The major mechanisms that microbes are believed to operate by are: 1) alteration of the permeability of the subterranean formation by producing low molecular weight acids from biodegradation of hydrocarbons, which cause rock dissolution; 2) production of biosurfactants that can decrease IFT and form micelles of oil in water; 3) mediation of changes in wetability of the oil droplet by growing on the droplet and changing the surface of the oil to less hydrophobic; 4) production of bio-polymers that improve the mobility ratio of water to petroleum; 5) production of lower molecular weight hydrocarbons by enzymatically cleaving the large hydrocarbons into smaller molecules, and 6) generation of gases (predominantly CO2 and nitrogen) that increase formation pressure.

Of all the EOR processes, MEOR is considered the lowest-cost approach, but is generally the least often used, because it is not always successful or predictable. Furthermore, bacteria in oil wells, pipes and tanks are known to cause problems. Therefore, many petroleum engineers see bacteria as a problem, not a solution. In fact, the growth of bacteria could degrade the oil or increase the hydrogen sulfide concentration in the reservoir.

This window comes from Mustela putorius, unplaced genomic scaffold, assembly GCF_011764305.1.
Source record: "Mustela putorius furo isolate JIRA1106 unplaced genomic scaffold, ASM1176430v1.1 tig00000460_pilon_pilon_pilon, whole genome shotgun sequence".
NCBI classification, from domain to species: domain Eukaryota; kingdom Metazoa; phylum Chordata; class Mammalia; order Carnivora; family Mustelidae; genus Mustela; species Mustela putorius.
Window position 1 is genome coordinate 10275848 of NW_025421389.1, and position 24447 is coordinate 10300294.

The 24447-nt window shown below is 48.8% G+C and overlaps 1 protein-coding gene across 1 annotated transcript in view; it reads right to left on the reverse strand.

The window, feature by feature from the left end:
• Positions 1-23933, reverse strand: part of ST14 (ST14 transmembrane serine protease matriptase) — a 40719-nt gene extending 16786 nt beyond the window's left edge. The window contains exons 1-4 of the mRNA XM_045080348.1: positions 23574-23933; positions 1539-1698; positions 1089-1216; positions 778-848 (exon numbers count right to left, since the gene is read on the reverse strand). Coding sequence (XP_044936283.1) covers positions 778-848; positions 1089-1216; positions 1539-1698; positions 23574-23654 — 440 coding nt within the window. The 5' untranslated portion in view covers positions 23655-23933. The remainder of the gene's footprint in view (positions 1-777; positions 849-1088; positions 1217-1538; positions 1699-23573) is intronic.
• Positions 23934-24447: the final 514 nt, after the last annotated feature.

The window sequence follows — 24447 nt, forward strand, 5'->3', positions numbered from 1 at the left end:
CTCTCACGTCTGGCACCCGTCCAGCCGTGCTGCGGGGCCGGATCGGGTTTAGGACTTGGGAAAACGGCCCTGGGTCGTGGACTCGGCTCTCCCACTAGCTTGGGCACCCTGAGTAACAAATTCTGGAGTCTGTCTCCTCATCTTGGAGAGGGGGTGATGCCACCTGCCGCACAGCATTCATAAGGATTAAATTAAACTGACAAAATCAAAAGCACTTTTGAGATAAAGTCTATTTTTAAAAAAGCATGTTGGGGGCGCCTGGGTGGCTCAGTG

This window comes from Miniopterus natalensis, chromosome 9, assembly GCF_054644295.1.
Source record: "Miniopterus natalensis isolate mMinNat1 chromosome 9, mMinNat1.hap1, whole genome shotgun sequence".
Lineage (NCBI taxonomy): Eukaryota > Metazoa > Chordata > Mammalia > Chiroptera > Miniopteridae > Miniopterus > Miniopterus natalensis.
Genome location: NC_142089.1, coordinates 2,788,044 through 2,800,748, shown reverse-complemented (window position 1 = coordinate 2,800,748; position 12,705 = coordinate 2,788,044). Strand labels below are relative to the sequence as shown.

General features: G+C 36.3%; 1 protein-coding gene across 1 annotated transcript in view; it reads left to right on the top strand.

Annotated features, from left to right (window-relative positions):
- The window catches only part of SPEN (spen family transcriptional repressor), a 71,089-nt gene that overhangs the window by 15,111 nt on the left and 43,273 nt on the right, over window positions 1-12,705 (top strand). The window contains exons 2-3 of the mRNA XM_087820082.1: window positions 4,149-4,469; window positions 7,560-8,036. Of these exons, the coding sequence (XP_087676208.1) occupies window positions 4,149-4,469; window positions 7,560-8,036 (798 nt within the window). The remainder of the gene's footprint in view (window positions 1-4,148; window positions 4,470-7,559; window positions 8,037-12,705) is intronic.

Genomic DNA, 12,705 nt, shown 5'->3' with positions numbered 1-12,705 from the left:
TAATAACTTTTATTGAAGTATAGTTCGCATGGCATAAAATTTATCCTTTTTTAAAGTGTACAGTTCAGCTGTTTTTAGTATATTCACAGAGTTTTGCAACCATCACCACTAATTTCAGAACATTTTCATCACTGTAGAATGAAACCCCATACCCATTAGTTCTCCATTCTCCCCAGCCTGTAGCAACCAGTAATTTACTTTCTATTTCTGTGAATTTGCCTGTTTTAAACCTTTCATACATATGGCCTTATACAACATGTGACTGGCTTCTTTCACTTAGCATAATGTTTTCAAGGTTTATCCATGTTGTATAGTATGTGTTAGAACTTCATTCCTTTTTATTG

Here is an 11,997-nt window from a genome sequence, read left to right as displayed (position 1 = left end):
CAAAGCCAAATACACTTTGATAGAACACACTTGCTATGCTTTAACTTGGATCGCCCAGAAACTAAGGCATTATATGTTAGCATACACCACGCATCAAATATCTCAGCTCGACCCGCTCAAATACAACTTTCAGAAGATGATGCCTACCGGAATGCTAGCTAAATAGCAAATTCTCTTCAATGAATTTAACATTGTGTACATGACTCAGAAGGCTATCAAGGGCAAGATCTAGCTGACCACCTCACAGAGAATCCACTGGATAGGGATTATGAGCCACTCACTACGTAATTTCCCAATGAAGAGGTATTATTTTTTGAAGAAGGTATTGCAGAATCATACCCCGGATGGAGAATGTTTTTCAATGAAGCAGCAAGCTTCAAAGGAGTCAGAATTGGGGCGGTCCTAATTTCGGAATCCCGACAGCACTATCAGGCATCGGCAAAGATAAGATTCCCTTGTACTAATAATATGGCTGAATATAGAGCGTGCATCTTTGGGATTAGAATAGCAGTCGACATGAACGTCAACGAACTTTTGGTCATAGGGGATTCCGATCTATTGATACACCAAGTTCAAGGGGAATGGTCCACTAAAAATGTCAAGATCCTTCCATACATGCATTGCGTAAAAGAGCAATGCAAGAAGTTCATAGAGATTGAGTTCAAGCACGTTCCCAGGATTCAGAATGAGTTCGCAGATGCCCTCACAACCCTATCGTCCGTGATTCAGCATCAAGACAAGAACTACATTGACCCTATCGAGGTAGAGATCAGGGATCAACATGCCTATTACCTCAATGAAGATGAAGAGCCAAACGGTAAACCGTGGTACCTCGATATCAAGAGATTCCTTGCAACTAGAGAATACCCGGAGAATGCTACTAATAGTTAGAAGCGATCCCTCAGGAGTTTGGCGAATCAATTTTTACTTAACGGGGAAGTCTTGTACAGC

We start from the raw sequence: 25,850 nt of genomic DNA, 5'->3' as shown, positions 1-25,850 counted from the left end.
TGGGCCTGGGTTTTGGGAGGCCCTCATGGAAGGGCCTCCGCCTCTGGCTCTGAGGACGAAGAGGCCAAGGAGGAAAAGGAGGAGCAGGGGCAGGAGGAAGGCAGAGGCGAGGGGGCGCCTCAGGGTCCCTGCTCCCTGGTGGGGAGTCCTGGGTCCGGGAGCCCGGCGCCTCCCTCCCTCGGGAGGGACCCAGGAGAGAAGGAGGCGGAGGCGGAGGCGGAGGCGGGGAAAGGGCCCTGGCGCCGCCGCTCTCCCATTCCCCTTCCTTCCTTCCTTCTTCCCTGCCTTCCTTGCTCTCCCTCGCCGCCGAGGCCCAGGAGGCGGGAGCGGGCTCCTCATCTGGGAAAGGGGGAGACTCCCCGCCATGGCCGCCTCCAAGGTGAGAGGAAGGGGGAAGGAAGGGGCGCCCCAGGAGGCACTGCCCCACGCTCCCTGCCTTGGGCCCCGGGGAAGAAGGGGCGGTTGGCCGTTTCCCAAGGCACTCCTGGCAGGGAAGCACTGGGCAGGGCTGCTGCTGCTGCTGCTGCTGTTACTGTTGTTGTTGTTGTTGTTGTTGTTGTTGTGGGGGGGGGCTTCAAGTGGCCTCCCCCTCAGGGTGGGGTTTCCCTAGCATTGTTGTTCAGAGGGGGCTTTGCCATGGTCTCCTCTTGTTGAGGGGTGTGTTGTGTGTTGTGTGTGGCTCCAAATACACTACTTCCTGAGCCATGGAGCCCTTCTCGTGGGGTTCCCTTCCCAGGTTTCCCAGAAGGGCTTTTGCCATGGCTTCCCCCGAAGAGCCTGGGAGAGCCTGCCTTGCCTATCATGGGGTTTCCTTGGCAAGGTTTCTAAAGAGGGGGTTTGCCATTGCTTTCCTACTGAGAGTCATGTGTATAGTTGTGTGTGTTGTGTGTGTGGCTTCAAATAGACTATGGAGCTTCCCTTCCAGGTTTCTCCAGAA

Enzymes have been reported as effective EOR agents. Both laboratory and field tests have demonstrated significant increases in ultimate oil production due to: wettability improvement of the rock surface; formation of the emulsions; reduction of oil viscosity; and removal of high molecular weight paraffins. However, enzyme EOR is not fully understood, per its chemical and physical reactions, as is the case of much of the technology discussed above, and further investigation should take place. wo-box_blue.gif

The Authors ///

William J. Pike has 47 years’ experience in the upstream oil and gas industry, and serves as Chairman of the World Oil Editorial Advisory Board.